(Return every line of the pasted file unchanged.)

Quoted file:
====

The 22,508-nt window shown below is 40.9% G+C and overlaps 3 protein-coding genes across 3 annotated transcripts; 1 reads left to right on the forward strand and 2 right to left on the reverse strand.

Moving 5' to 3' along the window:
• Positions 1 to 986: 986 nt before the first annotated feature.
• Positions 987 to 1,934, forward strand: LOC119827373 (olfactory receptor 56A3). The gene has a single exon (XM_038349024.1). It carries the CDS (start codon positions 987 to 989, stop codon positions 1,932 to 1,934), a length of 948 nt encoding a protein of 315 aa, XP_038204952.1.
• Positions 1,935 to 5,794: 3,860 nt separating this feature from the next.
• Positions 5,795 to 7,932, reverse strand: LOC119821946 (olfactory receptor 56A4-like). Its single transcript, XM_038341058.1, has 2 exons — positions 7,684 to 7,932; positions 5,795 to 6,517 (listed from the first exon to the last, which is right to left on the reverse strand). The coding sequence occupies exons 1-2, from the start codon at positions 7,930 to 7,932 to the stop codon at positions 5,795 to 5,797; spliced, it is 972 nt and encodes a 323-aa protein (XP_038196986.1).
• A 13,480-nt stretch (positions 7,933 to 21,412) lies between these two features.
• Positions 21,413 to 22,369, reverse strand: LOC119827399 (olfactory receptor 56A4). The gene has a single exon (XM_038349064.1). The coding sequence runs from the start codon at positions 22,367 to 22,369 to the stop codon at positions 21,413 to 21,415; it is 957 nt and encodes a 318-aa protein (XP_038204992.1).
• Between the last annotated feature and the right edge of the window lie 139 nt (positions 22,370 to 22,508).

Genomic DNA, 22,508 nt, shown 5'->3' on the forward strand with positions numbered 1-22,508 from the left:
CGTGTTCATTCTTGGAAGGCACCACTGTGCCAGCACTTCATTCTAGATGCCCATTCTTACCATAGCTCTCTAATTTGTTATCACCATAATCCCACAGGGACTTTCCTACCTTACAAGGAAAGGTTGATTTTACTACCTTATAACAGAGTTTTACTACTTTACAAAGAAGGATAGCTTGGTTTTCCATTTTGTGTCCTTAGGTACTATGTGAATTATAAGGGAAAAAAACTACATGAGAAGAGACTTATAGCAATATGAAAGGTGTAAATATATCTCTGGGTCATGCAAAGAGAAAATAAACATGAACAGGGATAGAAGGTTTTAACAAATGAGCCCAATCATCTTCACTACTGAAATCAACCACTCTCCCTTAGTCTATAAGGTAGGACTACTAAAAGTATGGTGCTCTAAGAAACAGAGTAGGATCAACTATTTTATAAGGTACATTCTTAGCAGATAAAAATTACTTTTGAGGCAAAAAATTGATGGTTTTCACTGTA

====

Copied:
The 22,508-nt window shown below is 40.9% G+C and overlaps 3 protein-coding genes across 3 annotated transcripts; 1 reads left to right on the forward strand and 2 right to left on the reverse strand.

Moving 5' to 3' along the window:
• Positions 1 to 986: 986 nt before the first annotated feature.
• Positions 987 to 1,934, forward strand: LOC119827373 (olfactory receptor 56A3). The gene has a single exon (XM_038349024.1). It carries the CDS (start codon positions 987 to 989, stop codon positions 1,932 to 1,934), a length of 948 nt encoding a protein of 315 aa, XP_038204952.1.
• Positions 1,935 to 5,794: 3,860 nt separating this feature from the next.
• Positions 5,795 to 7,932, reverse strand: LOC119821946 (olfactory receptor 56A4-like). Its single transcript, XM_038341058.1, has 2 exons — positions 7,684 to 7,932; positions 5,795 to 6,517 (listed from the first exon to the last, which is right to left on the reverse strand). The coding sequence occupies exons 1-2, from the start codon at positions 7,930 to 7,932 to the stop codon at positions 5,795 to 5,797; spliced, it is 972 nt and encodes a 323-aa protein (XP_038196986.1).
• A 13,480-nt stretch (positions 7,933 to 21,412) lies between these two features.
• Positions 21,413 to 22,369, reverse strand: LOC119827399 (olfactory receptor 56A4). The gene has a single exon (XM_038349064.1). The coding sequence runs from the start codon at positions 22,367 to 22,369 to the stop codon at positions 21,413 to 21,415; it is 957 nt and encodes a 318-aa protein (XP_038204992.1).
• Between the last annotated feature and the right edge of the window lie 139 nt (positions 22,370 to 22,508).

Genomic DNA, 22,508 nt, shown 5'->3' on the forward strand with positions numbered 1-22,508 from the left:
CGTGTTCATTCTTGGAAGGCACCACTGTGCCAGCACTTCATTCTAGATGCCCATTCTTACCATAGCTCTCTAATTTGTTATCACCATAATCCCACAGGGACTTTCCTACCTTACAAGGAAAGGTTGATTTTACTACCTTATAACAGAGTTTTACTACTTTACAAAGAAGGATAGCTTGGTTTTCCATTTTGTGTCCTTAGGTACTATGTGAATTATAAGGGAAAAAAACTACATGAGAAGAGACTTATAGCAATATGAAAGGTGTAAATATATCTCTGGGTCATGCAAAGAGAAAATAAACATGAACAGGGATAGAAGGTTTTAACAAATGAGCCCAATCATCTTCACTACTGAAATCAACCACTCTCCCTTAGTCTATAAGGTAGGACTACTAAAAGTATGGTGCTCTAAGAAACAGAGTAGGATCAACTATTTTATAAGGTACATTCTTAGCAGATAAAAATTACTTTTGAGGCAAAAAATTGATGGTTTTCACTGTA